MDM 2018: Welcoming Remarks

Podcast: Christine Desan opens the first Money as a Democratic Medium conference.

Christine Desan, Harvard Law School

Recognizing money and credit as public projects exposes issues of democratic purpose and possibility. In a novel focus, this conference makes those issues central. 

MDM 2018: Monetary Sovereignty, Democracy, and Economic Development

Recognizing the character of money as a sovereign project throws the complexity of economic development, especially in a globalized monetary system, into high relief. The hegemony of certain moneys as reserve currencies, the dense growth of financial markets, and the role of international financial institutions all now configure the landscape. How have efforts to democratize money, an initiative that depends on domestic participation, fared in the past and how might they relate to public welfare and economic development in an era when monetary sovereignty is challenged?

Presentations and Discussion

Katharina Pistor – Columbia Law School
“Capital Rules by Law”
Jamee Moudud – Sarah Lawrence College
“A Critical Legal History of French Banking and Industrialization”
Anush Kapadia – Indian Institute of Technology
“Democratic Sovereignty Makes Money”

Commentator: Roy Kreitner, University of Tel Aviv Law School

MDM 2018: Financialization and Inequality

Over the past few decades, the advanced capitalist countries have become increasingly financialized against a backdrop of deepening wealth and income inequality. How do we conceptualize and analyze the distributive consequences of the rise of finance? What do recent political upheavals, including the Trump presidency and Brexit, mean for the status quo of financialized capitalism? And what role, if any, can public policy play in tackling the un-equalizing effects of the contemporary system of money and credit?

Roundtable

Mark Blyth – Brown University
Gerald Epstein – University of Massachusetts, Amherst
Rana Foroohar – Financial Times
Natascha van der Zwan – Leiden University
Rebecca Spang – Indiana University

Commentator: Sandy Brian Hager – City, University of London

MDM 2018 Panel: Complementary Currencies

Communities for centuries have deployed tax anticipation credit enhanced with cash properties as money; arguably the practice defines what creates a viable unit of account. The contemporary issue is how communities may choose to facilitate economic development or improve societal well-being by creating and deploying moneys that are complementary to currencies issued by a monetary union or by a central bank against financial assets.

Roundtable

Helmut Siekmann – Institute for Monetary and Financial Stability, Goethe Univ.
Farley Grubb – University of Delaware
Isabel Feichtner – University of Würzburg

Moderator: Philippine Cour-Thimann,
European Central Bank, Sciences Po, and HEC Paris

MDM 2018 Panel: Monies and the State in an Age of Empire

Is money a democratic medium in an age of empire? This panel explores the roles of conflicting and complementary forms of finance in the British and French empires during the Age of Revolution. Participant papers show how even within seemingly monolithic imperial states, multiple monetary regimes could and did coexist. This multiplicity suggests that, historically, people creating monetary alternatives need not control all levers of power in order to effect significant – even revolutionary – change.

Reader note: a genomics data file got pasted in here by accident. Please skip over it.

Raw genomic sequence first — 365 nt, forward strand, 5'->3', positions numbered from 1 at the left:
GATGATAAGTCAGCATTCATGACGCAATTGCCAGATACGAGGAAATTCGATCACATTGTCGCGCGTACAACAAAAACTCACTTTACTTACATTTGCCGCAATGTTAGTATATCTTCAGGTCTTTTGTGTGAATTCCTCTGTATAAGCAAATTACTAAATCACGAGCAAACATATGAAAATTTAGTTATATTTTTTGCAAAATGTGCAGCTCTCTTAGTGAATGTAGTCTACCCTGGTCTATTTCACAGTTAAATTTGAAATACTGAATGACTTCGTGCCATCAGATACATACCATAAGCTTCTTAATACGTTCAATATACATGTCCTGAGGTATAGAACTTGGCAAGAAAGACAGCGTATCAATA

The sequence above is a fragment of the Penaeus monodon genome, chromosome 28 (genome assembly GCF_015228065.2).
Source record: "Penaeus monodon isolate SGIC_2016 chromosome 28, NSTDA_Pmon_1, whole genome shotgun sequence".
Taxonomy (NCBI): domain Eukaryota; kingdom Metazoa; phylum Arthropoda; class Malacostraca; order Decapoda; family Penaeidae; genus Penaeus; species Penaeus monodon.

Presentations and Discussion

James Livesey – University of Dundee
“Local Debt for Local People: Debt and the Languedoc 1750-1789”
Andrew David Edwards – University of Oxford
“Money to Burn; Money to Spend: A Tale of Two Monies at the Beginning of the American Revolution”
Elizabeth Cross – Georgetown University
“The French East India Company and the Monetary Politics of the French Revolution”
E. George Gallwey – Harvard University
“From Distribution to the Protection of Private Property: The Politics of Money and Credit in the Early United States”

Chair: Stefan Eich – Princeton University

MDM 2018 Panel: Money, Democracy, and Morality

The way we approach money shapes the moral implications that attach to its design and use. If money is a commodity or private trade credit that emanates from decentralized exchange, it might claim democratic legitimacy from its very genealogy. But if money is a matter engineered out of public debt and issued into circulation selectively, it has a very different relationship to democracy, one that raises the moral stakes for its creation and deployment within a community.

Presentations and Discussion

Peter Dietsch – Université de Montréal
“Money Creation, Debt, and Justice“
Ann Davis – Marist College
“Money as a Social Institution: Its Historical Emergence and Implications for Politics”
Jonathan Crock – College of William and Mary
“The Human Right to Democratic Control of Money”
Maxximilian Seijo – University of South Florida
“The Unnatural State: Money & Propaganda after New Deal Liberalism”

Commentator: Scott Ferguson – University of South Florida

MDM 2018 Panel: Behind the Green Curtain: Information Insensitivity, Information Encapsulation and the Democratic Project of Money

Money as a democratic project must engage with received economic thinking that underpins money creation and central banking design and practice. This thinking supports limiting the overt politics of the governance of money in the interest of reducing the information content of money instruments. Although mapping the political nature of money may be disruptive, the alternative of hiding the political nature of money and monetary policy to preserve the information insensitivity of money instruments is unsustainable. If financial crises cause money instruments to lose information insensitivity, they also strip the technocratic veil.

Roundtable

Anna Gelpern – Georgetown University Law Center
Erik Gerding – University of Colorado Law School

MDM 2018 Panel: Democratizing Money’s Power & Protection

This panel explores the problems and possibilities for developing money as a vehicle that transforms existing pervasive inequality and insecurity. How can a democratic vision reimagine credit and liquidity as more than a means for measuring and distributing the costs of entrenched social and economic risks? How can financial services be designed to focus on the goal of building power and protection for ordinary citizens and communities?

Discussion


Thomas Herndon
– Loyola Marymount University